Patient Records of Direct-to-Consumer DNA Testing Company Exposed Online

Vitagene is a health tech firm based in San Francisco, CA that offers services of direct-to-consumer DNA-testing. Vitagene accidentally exposed the private and genealogy data of a large number of its customers because of unauthorized access on the web.

The Vitagene DNA testing service is one componenet of a DNA-based individualized health and wellness program. People get genetic testing to find out their probability of having particular diseases. Vitagene then creates a personalized health and wellness program customized to the individual.

In the beta testing, Vitagene uploaded patient records to the cloud servers of Amazon Web Services. However, there was misconfiguration of security controls. Anybody could view the files without requiring any authentication. Vitagene knew about this problem in late June and blocked access to the customer files on July 1.

A Vitagene spokesperson made a statement that the breach impacted a few customers who received DNA-testing services from 2015 to 2017. The exposed records included the following information: names, addresses, phone numbers, and personal and company email addresses.

Roughly 300 files included raw genotype information. It’s possible that someone has seen the information, but he/she most likely did not understand the data except if he/she knows genomics.

Roughly 3,000 people may have been affected by the breach. They will receive notification as soon as the breach investigation is finished. Vitagene is presently attempting to find out if anyone accessed the information while it was available over the internet.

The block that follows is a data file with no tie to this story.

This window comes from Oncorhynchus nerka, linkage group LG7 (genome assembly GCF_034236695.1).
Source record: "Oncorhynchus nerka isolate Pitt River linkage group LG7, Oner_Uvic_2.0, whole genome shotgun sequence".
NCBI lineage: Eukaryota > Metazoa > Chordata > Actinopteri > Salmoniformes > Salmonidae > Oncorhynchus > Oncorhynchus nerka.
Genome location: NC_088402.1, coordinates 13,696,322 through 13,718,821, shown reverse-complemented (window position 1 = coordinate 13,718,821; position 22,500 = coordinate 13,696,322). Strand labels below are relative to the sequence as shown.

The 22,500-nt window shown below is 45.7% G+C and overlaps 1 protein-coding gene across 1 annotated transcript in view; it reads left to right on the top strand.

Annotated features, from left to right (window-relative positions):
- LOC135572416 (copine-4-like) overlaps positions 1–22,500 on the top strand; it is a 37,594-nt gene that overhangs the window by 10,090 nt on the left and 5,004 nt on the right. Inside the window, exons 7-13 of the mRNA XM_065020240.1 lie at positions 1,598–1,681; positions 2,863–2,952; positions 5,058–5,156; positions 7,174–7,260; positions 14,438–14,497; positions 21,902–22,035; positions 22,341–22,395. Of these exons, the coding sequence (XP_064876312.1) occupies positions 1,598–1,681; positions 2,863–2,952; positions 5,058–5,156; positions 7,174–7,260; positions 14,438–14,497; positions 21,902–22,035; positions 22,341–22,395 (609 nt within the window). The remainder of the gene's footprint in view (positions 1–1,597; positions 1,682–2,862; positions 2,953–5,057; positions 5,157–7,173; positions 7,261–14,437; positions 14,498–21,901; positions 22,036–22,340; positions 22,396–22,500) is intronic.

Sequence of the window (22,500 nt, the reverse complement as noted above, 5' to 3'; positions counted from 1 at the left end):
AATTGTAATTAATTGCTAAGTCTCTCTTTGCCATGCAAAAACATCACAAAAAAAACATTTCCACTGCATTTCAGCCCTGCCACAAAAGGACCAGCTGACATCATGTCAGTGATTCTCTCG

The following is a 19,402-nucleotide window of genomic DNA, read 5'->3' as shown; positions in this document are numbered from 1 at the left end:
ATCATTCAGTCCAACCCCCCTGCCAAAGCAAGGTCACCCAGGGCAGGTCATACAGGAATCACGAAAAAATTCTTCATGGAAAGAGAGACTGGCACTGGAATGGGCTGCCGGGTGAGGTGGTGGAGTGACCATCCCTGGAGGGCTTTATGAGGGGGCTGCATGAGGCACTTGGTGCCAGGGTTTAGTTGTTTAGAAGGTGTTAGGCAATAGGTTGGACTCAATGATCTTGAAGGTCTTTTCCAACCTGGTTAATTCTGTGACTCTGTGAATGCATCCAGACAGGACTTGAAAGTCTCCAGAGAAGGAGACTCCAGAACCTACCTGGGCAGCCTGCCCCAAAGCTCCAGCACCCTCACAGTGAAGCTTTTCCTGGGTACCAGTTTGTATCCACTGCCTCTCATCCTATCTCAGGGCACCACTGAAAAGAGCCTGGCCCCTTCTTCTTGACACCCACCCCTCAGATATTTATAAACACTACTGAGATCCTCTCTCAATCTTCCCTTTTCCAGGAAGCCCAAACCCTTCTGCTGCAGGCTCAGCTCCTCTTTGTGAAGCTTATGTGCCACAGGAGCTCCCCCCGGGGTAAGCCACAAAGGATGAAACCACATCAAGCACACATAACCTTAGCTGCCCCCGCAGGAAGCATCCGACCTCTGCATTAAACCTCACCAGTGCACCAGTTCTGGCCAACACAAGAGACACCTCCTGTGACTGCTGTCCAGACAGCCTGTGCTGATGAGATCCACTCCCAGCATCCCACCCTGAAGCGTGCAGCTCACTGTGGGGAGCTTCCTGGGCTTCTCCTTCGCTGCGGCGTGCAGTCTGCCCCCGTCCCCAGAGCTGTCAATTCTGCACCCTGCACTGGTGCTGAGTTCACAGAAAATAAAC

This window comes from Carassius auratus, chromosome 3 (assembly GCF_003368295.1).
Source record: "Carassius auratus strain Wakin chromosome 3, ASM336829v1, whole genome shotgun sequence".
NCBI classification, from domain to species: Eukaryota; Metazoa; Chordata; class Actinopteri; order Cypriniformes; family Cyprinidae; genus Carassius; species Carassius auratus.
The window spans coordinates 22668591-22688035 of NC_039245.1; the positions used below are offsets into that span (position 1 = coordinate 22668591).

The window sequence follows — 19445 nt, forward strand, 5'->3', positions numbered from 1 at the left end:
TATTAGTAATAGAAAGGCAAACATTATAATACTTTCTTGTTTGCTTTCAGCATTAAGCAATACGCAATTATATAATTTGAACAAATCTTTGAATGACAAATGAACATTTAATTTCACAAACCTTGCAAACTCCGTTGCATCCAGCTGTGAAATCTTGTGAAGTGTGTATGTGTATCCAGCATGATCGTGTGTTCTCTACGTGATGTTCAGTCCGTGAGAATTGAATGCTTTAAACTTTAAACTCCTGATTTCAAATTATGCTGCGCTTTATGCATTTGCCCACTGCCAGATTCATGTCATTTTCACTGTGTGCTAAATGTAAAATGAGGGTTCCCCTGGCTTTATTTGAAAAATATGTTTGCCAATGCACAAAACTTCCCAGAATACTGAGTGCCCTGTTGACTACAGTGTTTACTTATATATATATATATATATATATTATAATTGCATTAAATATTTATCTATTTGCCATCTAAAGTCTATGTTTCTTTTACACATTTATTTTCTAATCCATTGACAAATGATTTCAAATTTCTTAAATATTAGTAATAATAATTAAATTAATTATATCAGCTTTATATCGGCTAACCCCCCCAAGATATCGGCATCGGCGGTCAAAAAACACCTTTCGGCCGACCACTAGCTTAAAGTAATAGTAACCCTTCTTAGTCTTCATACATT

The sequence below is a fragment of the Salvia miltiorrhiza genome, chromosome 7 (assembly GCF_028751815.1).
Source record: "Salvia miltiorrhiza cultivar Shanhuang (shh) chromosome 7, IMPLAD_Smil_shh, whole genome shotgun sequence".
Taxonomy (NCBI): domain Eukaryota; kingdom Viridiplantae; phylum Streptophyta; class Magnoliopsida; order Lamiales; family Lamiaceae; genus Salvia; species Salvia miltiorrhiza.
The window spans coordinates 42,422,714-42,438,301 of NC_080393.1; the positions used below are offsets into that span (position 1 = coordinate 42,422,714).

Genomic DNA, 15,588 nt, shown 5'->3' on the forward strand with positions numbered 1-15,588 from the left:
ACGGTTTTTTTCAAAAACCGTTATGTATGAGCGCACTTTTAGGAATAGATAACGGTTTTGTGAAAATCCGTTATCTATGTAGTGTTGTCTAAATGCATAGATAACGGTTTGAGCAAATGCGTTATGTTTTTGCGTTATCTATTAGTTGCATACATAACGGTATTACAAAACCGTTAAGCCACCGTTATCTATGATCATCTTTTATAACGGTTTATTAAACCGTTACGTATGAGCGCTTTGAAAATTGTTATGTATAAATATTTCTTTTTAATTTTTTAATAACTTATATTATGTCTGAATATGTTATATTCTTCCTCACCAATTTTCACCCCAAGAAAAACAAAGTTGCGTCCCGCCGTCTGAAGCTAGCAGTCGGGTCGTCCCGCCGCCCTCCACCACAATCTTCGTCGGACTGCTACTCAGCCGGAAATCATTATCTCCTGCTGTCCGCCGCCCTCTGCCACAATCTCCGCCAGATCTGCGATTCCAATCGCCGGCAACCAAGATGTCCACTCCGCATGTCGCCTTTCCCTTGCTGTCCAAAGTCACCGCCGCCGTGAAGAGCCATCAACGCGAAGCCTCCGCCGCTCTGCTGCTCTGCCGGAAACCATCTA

Chief Executive Officer Mehdi Maghsoodnia stated that Vitagene already updated its security protocols in 2018. A third party security company performed external and internal penetration testing throughout its application. The company acknowledged its mistake and accepted the responsibility for the issue.

Direct-to-consumer DNA testing services are not regarded as covered entities under HIPAA. Hence, they are not governed by its regulations. A lot of consumers don’t know that these types of services are not under the HIPAA and so their rights to data privacy are not protected in the same way.

There were calls for lawmakers to extend the coverage of HIPAA to include DNA testing services. A bipartisan group of senators already presented a bill that seeks to deal with the current security issues and helps to protect consumer privacy with respect to utilizing direct-to-consumer genetic testing services and health applications.

The Department of Health and Human Services’ Office for Civil Rights cannot do anything regarding the breach. However, the Federal Trade Commission (FTC) can issue a penalty while state attorneys general can take action in case there were state laws violated.